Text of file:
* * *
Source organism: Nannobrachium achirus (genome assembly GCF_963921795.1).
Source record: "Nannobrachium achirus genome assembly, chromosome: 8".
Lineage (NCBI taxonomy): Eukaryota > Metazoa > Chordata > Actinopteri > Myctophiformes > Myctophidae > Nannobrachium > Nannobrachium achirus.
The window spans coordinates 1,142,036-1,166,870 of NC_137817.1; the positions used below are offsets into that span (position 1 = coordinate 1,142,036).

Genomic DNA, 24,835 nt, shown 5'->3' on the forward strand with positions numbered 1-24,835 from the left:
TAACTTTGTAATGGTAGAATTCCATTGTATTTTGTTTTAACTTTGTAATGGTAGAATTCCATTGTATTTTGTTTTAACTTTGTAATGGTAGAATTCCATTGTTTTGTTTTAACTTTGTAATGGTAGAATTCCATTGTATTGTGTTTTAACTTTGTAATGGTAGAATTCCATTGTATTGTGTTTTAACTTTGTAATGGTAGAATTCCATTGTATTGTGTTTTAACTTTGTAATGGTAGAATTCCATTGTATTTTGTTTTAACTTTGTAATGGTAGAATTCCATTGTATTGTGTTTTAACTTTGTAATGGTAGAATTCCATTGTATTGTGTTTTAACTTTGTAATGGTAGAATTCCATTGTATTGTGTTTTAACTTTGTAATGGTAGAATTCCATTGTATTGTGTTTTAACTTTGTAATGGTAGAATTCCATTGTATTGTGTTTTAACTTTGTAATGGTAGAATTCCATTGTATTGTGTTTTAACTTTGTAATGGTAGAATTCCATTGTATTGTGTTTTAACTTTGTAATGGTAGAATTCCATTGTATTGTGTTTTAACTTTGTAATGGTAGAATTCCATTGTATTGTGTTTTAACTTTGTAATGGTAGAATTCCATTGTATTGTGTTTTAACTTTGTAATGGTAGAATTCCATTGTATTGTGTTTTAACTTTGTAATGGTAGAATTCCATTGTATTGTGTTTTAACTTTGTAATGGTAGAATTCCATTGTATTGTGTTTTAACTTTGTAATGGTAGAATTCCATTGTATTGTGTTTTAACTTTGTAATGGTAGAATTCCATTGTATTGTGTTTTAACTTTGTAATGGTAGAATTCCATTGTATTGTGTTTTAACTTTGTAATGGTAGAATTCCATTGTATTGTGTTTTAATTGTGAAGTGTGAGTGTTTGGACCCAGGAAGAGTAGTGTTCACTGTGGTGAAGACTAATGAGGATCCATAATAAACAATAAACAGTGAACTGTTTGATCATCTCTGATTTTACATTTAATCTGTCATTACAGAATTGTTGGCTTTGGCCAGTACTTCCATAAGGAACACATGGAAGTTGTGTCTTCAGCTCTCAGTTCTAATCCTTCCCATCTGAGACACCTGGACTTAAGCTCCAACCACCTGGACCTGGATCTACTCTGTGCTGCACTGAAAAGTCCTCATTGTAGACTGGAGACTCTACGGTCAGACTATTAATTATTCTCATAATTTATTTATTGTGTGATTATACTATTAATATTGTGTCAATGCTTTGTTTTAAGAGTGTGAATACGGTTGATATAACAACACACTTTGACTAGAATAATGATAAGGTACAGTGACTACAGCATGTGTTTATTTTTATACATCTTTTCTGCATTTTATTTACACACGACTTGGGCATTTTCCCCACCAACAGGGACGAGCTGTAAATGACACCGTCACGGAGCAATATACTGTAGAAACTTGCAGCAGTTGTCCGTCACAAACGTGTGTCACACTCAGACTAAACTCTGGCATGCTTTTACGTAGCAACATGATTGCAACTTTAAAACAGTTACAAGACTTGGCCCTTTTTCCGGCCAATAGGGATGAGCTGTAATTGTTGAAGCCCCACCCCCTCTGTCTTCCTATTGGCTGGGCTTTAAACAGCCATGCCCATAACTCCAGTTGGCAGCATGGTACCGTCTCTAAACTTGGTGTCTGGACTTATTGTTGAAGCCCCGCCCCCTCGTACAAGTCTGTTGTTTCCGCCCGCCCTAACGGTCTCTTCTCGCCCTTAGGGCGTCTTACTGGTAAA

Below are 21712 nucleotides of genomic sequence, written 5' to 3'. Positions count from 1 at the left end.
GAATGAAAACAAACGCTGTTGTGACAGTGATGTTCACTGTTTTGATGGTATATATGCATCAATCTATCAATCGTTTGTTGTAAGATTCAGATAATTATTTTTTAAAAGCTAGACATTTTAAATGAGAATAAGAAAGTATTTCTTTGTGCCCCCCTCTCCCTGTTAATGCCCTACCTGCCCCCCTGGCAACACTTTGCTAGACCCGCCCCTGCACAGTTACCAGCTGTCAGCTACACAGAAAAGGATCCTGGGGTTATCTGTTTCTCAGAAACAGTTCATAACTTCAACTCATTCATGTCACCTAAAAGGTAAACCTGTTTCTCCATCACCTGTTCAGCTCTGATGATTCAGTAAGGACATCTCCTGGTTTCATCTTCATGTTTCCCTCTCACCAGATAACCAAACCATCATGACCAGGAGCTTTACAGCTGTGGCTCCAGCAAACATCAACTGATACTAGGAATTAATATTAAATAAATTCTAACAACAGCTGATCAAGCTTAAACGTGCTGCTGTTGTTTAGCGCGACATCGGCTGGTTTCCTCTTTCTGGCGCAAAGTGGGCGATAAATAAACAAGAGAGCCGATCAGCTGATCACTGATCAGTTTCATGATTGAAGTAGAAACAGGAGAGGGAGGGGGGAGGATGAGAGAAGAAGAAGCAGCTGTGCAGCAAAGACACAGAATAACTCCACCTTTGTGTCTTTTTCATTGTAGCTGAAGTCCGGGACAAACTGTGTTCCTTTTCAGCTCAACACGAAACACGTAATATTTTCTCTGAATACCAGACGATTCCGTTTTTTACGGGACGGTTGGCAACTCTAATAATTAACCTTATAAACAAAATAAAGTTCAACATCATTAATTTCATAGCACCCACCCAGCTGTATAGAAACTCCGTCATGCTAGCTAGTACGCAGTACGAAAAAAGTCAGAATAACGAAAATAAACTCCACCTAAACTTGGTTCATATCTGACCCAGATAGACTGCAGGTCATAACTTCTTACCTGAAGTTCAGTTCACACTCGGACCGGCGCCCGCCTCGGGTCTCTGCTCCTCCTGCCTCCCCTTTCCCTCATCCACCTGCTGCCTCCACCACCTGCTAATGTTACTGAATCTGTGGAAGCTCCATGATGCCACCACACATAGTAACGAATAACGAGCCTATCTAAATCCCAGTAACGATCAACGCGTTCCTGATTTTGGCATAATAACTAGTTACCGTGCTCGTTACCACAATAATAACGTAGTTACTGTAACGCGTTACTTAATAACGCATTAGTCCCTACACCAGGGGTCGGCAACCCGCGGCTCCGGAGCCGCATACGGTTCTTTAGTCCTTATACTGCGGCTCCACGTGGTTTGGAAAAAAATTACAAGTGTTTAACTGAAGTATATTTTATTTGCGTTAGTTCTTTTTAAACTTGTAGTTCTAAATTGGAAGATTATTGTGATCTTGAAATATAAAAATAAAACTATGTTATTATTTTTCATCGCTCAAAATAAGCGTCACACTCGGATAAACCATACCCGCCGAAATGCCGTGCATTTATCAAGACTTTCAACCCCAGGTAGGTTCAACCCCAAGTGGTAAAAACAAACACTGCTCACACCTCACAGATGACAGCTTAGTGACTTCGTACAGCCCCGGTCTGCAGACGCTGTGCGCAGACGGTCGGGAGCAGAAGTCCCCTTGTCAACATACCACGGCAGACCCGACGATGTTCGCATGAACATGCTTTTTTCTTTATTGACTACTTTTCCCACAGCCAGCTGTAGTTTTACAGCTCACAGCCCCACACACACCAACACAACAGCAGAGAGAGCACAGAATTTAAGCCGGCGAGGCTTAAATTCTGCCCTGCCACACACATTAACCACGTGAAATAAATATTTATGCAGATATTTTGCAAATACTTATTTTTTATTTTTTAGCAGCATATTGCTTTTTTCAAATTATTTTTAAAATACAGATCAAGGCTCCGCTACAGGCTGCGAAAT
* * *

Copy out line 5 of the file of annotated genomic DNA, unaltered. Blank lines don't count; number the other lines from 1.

Genomic DNA, 24,835 nt, shown 5'->3' on the forward strand with positions numbered 1-24,835 from the left: